School name: Lake Forest College
Type of school: Small Liberal Arts College
School locale: Near a major city
Classes you teach:
Gender-Based Violence, Cross-Cultural Psychology, Community Psychology, Research Methods & Statistics, Introduction to Psychology Laboratory, First-Year Studies: Social Labels and Identity
Average class size: 15
What’s the best advice about teaching you’ve ever received?
Do fewer things well.
My teaching mentor, Dr. Bette Bottoms, provided this guidance while teaching a “how to teach” course in graduate school. It’s now my mantra – for class lecture, syllabi, research, committee work…and life! Focus on a few things you can do well and farm out the rest!
What book or article has shaped your work as a psychology teacher?
The classic, McKeachie’s Teaching Tips, and recently, Make It Stick: The Science of Successful Learning (Brown, Roediger, & McDaniel, 2014).
Briefly tell us about your favorite lecture topic or course to teach.
I love teaching z-scores in Research Methods and Statistics. Calculating probability using the Normal Distribution is such an elegant and beautiful visual on the whiteboard. It’s when I can really see statistics beginning to click in my students’ brains. It adds a tangible element to the rather esoteric study of probability theory.
Briefly describe a favorite assignment or in-class activity.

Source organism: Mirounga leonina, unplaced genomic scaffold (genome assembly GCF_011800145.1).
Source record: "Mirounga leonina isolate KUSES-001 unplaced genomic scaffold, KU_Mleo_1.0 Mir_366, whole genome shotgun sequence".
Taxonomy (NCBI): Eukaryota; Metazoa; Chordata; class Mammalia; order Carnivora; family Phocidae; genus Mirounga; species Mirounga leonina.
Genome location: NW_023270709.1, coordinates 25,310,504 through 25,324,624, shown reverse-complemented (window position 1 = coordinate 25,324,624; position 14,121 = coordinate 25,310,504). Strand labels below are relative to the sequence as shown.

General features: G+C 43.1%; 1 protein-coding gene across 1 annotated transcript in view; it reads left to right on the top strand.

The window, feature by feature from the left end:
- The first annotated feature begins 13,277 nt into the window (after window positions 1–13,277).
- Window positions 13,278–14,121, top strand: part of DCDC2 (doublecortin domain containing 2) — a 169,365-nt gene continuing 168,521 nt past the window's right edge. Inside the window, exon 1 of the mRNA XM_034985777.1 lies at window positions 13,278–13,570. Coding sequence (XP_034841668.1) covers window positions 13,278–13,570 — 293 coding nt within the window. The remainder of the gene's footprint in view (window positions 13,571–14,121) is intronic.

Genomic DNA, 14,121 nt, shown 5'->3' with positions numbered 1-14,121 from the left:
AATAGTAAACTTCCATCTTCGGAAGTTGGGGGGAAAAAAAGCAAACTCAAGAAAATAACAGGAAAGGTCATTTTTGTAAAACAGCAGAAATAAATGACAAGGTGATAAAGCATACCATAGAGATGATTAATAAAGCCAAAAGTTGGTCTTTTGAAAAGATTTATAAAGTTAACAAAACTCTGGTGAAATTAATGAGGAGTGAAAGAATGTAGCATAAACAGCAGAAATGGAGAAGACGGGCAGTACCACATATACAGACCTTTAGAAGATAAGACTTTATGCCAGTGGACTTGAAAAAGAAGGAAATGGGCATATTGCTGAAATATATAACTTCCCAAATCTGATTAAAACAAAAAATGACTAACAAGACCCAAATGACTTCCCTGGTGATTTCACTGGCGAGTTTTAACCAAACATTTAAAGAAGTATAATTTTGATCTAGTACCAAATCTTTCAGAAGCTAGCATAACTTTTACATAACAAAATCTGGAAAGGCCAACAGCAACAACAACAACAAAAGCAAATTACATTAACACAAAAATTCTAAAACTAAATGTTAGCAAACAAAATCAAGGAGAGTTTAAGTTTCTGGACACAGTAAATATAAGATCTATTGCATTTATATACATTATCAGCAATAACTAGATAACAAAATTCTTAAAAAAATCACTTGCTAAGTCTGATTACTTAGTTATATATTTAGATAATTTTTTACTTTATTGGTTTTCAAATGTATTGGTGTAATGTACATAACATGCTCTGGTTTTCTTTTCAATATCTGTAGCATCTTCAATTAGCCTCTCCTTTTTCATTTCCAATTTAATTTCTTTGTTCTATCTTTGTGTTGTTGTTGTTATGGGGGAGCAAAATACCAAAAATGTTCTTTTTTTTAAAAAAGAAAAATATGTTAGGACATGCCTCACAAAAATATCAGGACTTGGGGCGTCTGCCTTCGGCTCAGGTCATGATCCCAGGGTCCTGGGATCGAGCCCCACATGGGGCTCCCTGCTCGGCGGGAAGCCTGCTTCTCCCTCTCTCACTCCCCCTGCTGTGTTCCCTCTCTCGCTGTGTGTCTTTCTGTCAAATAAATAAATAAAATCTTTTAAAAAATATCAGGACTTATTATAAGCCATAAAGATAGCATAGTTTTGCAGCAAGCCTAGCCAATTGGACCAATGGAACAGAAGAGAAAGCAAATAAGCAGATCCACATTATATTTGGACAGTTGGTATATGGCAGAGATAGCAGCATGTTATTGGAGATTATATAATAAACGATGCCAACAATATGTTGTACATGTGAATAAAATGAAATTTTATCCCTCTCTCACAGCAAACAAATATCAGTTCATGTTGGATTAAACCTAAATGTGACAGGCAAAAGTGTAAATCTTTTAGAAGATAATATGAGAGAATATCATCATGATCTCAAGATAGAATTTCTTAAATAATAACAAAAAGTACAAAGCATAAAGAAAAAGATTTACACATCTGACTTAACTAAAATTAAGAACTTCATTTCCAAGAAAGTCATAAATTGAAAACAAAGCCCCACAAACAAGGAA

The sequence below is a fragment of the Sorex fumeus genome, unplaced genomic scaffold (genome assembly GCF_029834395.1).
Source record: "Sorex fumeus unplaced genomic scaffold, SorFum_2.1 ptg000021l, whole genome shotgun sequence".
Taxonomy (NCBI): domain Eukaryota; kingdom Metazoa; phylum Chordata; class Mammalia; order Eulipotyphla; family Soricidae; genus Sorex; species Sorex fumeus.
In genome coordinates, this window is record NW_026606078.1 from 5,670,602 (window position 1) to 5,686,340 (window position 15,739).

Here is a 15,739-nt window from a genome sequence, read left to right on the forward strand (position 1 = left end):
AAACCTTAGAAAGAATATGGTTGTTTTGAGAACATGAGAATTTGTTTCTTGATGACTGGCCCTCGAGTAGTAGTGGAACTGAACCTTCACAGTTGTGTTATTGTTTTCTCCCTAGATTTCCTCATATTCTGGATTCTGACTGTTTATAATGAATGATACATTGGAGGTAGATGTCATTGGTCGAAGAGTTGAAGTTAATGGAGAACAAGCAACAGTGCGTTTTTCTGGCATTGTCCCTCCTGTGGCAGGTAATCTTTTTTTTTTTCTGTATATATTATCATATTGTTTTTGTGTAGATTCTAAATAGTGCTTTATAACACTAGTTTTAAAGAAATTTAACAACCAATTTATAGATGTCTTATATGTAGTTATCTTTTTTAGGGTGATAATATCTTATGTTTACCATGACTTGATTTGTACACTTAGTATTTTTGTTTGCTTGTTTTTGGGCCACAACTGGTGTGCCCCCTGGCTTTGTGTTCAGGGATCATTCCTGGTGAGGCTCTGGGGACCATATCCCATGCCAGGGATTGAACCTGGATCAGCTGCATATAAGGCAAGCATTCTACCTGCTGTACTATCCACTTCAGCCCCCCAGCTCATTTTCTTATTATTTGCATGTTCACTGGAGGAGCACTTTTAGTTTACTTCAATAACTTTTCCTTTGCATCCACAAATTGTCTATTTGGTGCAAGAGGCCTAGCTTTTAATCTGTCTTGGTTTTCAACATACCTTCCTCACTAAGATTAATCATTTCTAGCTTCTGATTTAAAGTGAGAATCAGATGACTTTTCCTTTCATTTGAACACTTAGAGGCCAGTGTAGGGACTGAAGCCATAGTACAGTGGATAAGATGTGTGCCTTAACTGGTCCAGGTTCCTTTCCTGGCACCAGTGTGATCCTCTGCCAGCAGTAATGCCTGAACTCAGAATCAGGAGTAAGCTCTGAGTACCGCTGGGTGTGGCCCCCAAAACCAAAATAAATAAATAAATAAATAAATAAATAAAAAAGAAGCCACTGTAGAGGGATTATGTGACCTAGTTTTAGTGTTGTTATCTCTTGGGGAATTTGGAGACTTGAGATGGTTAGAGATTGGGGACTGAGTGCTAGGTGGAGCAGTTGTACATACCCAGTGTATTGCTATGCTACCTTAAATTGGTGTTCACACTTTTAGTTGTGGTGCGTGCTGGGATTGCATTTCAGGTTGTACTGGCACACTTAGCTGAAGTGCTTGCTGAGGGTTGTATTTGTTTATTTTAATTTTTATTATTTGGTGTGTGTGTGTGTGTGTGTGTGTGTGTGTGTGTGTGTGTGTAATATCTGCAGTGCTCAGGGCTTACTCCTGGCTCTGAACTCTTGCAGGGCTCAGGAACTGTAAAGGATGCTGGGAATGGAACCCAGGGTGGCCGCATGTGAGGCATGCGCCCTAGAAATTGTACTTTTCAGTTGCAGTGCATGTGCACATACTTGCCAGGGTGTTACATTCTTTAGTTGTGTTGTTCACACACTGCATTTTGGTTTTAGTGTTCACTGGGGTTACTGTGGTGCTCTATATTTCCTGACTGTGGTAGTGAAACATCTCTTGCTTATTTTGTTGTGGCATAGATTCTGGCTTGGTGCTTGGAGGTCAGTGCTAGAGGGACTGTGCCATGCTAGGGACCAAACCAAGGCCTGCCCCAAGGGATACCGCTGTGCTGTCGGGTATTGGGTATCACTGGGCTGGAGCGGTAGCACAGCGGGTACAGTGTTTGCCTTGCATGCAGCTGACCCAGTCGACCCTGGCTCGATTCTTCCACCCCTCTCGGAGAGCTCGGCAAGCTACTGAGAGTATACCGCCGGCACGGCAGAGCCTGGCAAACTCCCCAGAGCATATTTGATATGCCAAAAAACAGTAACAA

In my senior seminar, Gender-Based Violence, each student chooses a country and complies data on violence against women, violence prevention, and social services for sexual assault and intimate partner violence in that country. There is little psychological research on these topics, in comparison to the United States. Thus, students use new types of sources (e.g., WHO reports, United Nations Reports) to summarize the state of sexual violence globally. This assignment is eye-opening to cultural differences and attitudes about violence against women and children.
Students write up a report on their chosen country, and we hold a session of the United Nations in our classroom. During the most recent session, we discussed how the refugee crisis intersects with violence against women, and what each welcoming country could do to address that violence.
What teaching or learning techniques work best for you?
When I write my lectures, I always consider the question, “Why is this important?” I’m an applied community psychologist, so it’s hard for me *not* to think about real world applications of the material. For students, I think this grounds the lectures in the real world.
What’s your workspace like?
Standing desk with a table for meetings—I prefer a round table for meetings with my colleagues and students—we’re working TOGETHER.
Three words that best describe your teaching style.
Energetic, Fair, Clear
Tell us about a teaching disaster (or embarrassment) you’ve had and how you dealt with the situation.
Our statistics teaching lab has a telephone. During class the phone rang, and I looked at the students bewilderedly and asked, “Should I answer it?” They were just as surprised as I was, so I picked up the phone, turned on my pre-grad school telemarketer voice, and answered, “Hotchkiss Hall, Room 9.” It was a fax sent to the wrong number. The students cracked up and remarked on that day throughout the semester.
What is something your students would be surprised to learn about you?
I see many, many concerts and host bands passing through Chicago.
What are you currently reading for pleasure?
Without You There Is No Us by Suki Kim
What tech tool could you not live without?
What is your hallway chatter like? What do you talk to colleagues about most (whether or not it is related to teaching/school)?
Gardening, kids, and future avenues for students.